Tech + Israeli Society I
As the fires are being contained in Israel and after spending Thanksgiving with friends and family I decided to write next about groups of disadvantaged people who have less than I do but who are using technology to create wealth and level the playing field. During my “10,000 hours of coffee meetings” in Israel over the summer I met with the top 1% of the Israeli success story. Those who were living the Startup Nation dream; the subset of venture capitalists, successful entrepreneurs, and residents of the Tel Aviv area bubble. While the success of the Startup Nation over the last twenty years has helped propel many Israelis’ standard of living to levels comparable to those of Western Europeans, the bulk of wealth (as is the case in tech globally) has not reached those populations most at risk.
Thankfully however, Israel has rich traditions based on ideas such as Tikkun Olam; it’s citizens (and government) have helped in bringing up those in society who have less, and the tech community has been on the forefront of working to find solutions to the most pressing challenges. In many cases it has been the age old adage of teaching a man (or woman) to fish.
In the following posts I’m going address how technology is positively impacting and influencing communities such as the ultra-Orthodox, Arabs (Israeli and Palestinians) the disabled (and elderly) and women minorities as well as what that means for Israel. Most importantly, I’d like to address what are the key takeaways as well as what we can learn from these groups’ challenges.
I’ll start with the ultra-Orthodox as they are the fasting growing population in Israel making up eleven percent of the population (and are rapidly growing) with a birthrate more than double the national average. They’re also a demographic which is now wielding a significant amount of political power in Israel’s multi-party coalition political system because of their rising numbers. Despite attempts of the rabbis heading theses communities to hold on to power and insulate the community from outside influences, there have been significant culture changes in Haredi society because of the proliferation of technology, namely smartphones. While many members of the Haredi community use kosher smartphones (namely Internet filters that are designed to keep out objectionable content) there is a major influx of regular smartphones which have access to the outside world. Imagine someone growing up their entire life with a set of rigid beliefs dictated and enforced by society only to see that there is another world accessed by a small device using Google which they can conceal in their pocket. Nero’s decision to take the red pill in the Matrix comes to mind.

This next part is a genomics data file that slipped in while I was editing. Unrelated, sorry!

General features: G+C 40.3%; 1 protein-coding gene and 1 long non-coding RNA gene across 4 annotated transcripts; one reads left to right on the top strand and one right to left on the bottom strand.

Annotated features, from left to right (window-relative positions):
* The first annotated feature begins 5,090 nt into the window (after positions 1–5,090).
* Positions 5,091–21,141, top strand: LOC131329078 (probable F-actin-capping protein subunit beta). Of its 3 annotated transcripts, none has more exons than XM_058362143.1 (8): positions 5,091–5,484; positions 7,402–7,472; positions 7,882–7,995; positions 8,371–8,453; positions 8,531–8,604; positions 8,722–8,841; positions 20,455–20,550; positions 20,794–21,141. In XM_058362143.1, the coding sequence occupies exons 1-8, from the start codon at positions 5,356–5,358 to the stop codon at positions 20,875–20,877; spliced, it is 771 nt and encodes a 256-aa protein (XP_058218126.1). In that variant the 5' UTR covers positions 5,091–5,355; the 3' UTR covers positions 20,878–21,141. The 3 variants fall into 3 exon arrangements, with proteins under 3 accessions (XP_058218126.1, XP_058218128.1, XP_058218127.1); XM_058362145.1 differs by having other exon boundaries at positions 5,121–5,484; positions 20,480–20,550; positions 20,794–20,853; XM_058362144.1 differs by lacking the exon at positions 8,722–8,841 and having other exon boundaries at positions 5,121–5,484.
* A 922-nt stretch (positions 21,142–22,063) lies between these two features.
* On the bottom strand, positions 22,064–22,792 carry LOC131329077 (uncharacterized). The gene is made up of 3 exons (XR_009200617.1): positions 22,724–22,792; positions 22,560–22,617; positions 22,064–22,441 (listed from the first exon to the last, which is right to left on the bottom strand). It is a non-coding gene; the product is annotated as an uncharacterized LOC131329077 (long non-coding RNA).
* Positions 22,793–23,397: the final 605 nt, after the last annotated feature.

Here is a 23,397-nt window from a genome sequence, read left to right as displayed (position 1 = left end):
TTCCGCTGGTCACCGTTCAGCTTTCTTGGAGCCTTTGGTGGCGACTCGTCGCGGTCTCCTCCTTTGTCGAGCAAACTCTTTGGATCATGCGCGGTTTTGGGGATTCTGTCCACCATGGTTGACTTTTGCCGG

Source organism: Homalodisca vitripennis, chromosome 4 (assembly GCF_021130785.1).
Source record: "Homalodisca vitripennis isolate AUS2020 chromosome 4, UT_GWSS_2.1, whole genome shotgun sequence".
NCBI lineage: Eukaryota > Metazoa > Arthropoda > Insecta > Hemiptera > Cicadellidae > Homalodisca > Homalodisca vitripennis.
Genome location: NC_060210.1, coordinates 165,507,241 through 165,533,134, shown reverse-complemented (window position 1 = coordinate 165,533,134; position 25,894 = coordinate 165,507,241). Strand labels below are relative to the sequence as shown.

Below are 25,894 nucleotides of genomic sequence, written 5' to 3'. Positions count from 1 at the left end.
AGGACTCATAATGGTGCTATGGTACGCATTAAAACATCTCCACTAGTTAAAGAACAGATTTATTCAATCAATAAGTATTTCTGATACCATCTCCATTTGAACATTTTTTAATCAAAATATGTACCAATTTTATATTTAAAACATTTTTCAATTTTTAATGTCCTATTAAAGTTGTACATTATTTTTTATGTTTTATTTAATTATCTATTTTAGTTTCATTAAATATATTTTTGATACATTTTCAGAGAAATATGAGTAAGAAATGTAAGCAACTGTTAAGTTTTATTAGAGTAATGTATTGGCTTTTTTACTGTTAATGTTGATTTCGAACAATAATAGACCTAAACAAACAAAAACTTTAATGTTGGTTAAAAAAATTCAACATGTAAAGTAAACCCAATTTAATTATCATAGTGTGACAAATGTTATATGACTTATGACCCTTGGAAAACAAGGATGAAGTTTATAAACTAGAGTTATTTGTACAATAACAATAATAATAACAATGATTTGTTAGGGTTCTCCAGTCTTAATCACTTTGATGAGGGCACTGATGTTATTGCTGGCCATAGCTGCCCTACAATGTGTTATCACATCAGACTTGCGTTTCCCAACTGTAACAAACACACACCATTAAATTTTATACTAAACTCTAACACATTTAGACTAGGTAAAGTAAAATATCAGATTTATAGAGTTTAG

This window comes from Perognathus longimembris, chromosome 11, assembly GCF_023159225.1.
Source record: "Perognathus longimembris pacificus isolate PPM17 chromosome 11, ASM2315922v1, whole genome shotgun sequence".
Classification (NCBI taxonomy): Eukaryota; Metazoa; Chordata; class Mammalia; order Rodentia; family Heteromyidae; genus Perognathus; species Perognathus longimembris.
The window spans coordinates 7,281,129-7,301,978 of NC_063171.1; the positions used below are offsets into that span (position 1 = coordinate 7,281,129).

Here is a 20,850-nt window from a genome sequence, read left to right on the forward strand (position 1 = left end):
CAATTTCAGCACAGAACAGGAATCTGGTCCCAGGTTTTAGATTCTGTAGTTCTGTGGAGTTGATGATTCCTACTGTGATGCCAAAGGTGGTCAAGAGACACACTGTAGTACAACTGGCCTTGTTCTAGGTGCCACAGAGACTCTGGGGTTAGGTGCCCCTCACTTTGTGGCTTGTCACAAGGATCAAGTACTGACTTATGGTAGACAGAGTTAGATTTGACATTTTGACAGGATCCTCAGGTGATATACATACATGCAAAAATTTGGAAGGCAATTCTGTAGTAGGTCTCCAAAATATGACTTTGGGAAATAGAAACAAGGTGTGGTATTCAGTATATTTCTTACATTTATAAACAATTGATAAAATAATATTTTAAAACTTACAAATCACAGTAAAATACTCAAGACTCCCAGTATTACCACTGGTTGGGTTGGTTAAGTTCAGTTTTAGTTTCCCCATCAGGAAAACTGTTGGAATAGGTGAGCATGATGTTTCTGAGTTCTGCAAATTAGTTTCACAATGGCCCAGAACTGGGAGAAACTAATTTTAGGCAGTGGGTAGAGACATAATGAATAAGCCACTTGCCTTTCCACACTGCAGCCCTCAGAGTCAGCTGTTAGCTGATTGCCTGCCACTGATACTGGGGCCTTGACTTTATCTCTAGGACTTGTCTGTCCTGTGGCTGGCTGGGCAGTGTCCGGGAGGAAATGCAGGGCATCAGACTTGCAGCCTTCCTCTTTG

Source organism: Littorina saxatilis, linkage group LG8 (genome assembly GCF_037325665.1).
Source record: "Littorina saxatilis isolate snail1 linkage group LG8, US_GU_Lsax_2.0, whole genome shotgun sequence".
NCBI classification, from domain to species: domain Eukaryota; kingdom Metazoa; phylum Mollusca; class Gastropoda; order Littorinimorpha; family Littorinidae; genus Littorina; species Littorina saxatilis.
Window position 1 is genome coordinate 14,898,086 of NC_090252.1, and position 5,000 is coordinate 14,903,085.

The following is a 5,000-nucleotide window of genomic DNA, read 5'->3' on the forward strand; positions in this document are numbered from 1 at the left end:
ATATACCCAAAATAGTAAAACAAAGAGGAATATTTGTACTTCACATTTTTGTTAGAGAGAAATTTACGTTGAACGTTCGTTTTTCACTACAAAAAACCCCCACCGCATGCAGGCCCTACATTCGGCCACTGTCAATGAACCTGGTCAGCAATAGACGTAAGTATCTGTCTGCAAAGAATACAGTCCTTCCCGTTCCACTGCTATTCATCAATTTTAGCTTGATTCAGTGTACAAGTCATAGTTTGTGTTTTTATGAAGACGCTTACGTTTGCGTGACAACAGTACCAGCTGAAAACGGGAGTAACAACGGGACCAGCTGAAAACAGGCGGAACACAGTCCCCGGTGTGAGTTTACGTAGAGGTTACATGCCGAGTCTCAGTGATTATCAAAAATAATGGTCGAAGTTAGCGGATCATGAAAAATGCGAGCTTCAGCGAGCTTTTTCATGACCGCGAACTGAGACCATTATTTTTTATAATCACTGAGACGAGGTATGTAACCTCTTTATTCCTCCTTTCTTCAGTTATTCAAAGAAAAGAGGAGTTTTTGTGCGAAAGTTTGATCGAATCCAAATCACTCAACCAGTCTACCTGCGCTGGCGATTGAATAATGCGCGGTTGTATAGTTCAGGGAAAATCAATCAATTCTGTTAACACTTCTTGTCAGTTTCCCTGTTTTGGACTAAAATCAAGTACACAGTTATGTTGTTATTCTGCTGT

In addition to (and to a degree because of it) Haredi have began entering the workforce, particularly in the field of tech. If in the past it was shameful for a young student to want to work and support his (or her family) in 2016 Israeli society it is acceptable for a young Haredi to work alongside studying Torah. While there is general enthusiasm for the desire of the Haredi to enter the workforce, years of imposed isolation from the world at large has put many Haredim at a disadvantage in trying to break into the field.
As Moshe Friedman, KamaTech’s CEO, who himself comes from a Haredi family points out “if I want to be a rabbi, I have a lot of friends who can find me a very good job, but if I want to be an engineer in Microsoft or Cisco, I don’t know anybody in those companies.” As the next section will illustrate, social entrepreneurs have emerged from the Haredi community to tackle these challenges:
The organization which is the vanguard in leading the revolution of the Haredi entering the workforce is Kamatech, an accelerator based in Jerusalem which as quoted on their website is “a unique program established to facilitate the successful integration of Haredim into the Israeli high-tech workforce”. Kamatech is an organization which successfully integrates Haredi into the Israeli workforce; specifically the tech sector. It’s funding sources range from the tech giants, Intel, IBM, Google to New York philanthropic organizations such as UJA-Federation. The program’s goal is to accelerate Haredi entrepreneurs start-ups which will ultimately compete not just on the Israeli market but on the global one.
I’d like to highlight one startup in particular which graduated from Kamatech called BrilliaNetor; an artificial intelligence platform which can be applied in cyber defense, cloud computing and military. This startup was founded by Dr. Meirav Hadad who is an ultra-Orthodox woman with a PhD in computer science. Here we have a case of a startup utilizing the advanced technologies in some of the most technologically forward industries This would not have been possible five or ten years ago.